Monday, May 24, 2010

Merion Triptych

Almost every day for the past forty years I have walked past this house,
during my morning 2 1/2 miles jaunt. The new owners had commissioned
me to paint it, about six years ago.

But three weeks ago, for the very first time, my walk was interrupted by
the dancing white flowers, and contrasting shadows, within this little grove
of trees, on their front lawn.Obviously they needed to be painted.And not just once, but on
three canvases, as a "Triptych," showing them in the early a.m., at noon,
and in the p.m. A humble homage to the Master; Monet. and his haystacks series.

So for three days, when the light was consistent, I set up my easel and painted.
Painting "En-Plein-Aire" like this, one is always at the mercy of the moving sun.
(And bugs, and the comments of passers-by.) There's only about a 2 1/2 hour
window of time, before the light has shifted, to get it down.Any longer than that,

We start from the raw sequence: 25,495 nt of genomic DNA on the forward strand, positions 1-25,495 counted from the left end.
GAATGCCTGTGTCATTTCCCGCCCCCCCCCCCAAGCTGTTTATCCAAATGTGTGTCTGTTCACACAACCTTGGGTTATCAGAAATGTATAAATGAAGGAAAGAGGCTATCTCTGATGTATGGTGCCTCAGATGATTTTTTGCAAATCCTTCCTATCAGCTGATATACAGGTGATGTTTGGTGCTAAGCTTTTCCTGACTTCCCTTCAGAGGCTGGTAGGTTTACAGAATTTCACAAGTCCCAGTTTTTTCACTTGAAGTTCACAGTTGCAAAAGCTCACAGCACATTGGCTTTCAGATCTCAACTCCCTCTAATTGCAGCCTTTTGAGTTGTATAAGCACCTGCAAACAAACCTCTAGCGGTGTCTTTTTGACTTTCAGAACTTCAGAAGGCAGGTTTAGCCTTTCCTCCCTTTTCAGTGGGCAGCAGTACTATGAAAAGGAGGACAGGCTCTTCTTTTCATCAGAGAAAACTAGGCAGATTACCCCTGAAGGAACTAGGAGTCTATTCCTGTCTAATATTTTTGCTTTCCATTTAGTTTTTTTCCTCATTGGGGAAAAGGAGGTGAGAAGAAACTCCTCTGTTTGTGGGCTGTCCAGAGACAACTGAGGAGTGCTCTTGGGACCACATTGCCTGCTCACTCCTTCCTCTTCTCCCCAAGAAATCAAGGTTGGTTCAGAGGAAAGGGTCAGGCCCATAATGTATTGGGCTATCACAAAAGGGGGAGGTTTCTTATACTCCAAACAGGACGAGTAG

and you're faking it, painting from memory.Which can be fine, also, but a totally
different painting experience.

Here's early a.m.

Here's noon.

And here is p.m.

And finally, here are all three paintings, framed together as a triptych, and hanging in my show at
Tim Noble's Town Hall Coffee Co., in Merion. 

Painting outside, "from the motif," as Bonnard said, is not everyone's cup of tea.
I happen to thoroughly enjoy it. Probably from playing cowboys and indians all those
many weekends, as a kid in South Jersey.

Here I am, heading out to look for a wagon train, on my horse, "Jerry.".     

I was about 16 years old. Note my shield; to protect me from those
notorious South Jersey mosquitoes, no doubt.


  1. Thanks Nancy,
    This was a fun little project.
    The three paintings are now at my little show, over at the Coffee shop.